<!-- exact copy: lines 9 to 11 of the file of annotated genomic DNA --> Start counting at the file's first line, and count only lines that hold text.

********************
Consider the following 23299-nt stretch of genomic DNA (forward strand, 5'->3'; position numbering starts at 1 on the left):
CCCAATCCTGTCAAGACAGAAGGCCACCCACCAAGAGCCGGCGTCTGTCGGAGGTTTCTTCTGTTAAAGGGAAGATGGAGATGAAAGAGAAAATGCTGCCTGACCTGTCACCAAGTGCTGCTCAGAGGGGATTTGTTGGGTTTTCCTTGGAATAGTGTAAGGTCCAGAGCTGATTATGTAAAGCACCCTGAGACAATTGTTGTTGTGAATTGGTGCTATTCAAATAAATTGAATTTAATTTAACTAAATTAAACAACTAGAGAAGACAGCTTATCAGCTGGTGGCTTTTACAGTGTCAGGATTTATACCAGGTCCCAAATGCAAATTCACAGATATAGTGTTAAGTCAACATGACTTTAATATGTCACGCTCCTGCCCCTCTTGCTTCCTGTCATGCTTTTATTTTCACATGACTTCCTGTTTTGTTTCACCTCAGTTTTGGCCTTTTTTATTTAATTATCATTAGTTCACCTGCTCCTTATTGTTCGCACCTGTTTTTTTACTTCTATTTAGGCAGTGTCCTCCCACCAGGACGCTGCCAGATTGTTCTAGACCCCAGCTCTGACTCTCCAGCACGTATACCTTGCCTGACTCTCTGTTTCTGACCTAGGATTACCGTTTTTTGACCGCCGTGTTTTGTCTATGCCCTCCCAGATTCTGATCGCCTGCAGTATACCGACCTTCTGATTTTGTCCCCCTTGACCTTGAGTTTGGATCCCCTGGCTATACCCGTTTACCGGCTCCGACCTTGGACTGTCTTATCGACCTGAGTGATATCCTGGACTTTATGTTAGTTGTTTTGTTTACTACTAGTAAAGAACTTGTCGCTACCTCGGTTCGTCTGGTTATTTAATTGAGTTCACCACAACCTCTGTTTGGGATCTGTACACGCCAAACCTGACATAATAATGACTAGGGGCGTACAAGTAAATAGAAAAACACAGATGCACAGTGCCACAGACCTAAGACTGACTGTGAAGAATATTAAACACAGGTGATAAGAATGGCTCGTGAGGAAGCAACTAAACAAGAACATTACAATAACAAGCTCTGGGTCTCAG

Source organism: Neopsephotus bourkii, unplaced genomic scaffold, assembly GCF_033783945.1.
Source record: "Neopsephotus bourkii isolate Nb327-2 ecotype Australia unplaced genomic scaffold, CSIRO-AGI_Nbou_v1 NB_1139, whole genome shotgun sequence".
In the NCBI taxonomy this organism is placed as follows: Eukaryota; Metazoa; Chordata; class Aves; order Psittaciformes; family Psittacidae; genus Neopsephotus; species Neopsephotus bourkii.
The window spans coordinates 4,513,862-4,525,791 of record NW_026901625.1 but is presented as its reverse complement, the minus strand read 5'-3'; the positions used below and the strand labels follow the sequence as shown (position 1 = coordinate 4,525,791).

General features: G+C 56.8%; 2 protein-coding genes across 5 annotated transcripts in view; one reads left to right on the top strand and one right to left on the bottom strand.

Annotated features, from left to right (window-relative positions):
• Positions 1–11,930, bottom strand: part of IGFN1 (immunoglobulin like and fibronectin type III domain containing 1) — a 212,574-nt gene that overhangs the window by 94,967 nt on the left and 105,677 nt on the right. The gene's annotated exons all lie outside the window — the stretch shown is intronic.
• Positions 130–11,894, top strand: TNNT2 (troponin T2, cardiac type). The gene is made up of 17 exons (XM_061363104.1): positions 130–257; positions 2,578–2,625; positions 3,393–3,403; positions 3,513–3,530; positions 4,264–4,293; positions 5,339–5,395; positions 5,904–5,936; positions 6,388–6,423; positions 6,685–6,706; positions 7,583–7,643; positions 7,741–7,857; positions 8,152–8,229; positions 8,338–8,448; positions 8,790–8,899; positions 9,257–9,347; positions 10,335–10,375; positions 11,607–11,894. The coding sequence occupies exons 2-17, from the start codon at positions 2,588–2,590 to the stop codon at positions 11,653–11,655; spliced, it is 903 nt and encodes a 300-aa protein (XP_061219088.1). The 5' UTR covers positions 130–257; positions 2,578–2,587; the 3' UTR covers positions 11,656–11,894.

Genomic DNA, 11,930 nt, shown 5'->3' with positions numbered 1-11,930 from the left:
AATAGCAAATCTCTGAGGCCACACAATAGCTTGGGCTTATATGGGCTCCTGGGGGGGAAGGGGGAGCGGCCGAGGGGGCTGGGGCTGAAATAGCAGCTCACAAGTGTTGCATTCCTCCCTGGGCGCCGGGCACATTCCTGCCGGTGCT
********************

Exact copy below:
• Positions 1–11,930, bottom strand: part of IGFN1 (immunoglobulin like and fibronectin type III domain containing 1) — a 212,574-nt gene that overhangs the window by 94,967 nt on the left and 105,677 nt on the right. The gene's annotated exons all lie outside the window — the stretch shown is intronic.
• Positions 130–11,894, top strand: TNNT2 (troponin T2, cardiac type). The gene is made up of 17 exons (XM_061363104.1): positions 130–257; positions 2,578–2,625; positions 3,393–3,403; positions 3,513–3,530; positions 4,264–4,293; positions 5,339–5,395; positions 5,904–5,936; positions 6,388–6,423; positions 6,685–6,706; positions 7,583–7,643; positions 7,741–7,857; positions 8,152–8,229; positions 8,338–8,448; positions 8,790–8,899; positions 9,257–9,347; positions 10,335–10,375; positions 11,607–11,894. The coding sequence occupies exons 2-17, from the start codon at positions 2,588–2,590 to the stop codon at positions 11,653–11,655; spliced, it is 903 nt and encodes a 300-aa protein (XP_061219088.1). The 5' UTR covers positions 130–257; positions 2,578–2,587; the 3' UTR covers positions 11,656–11,894.

Genomic DNA, 11,930 nt, shown 5'->3' with positions numbered 1-11,930 from the left: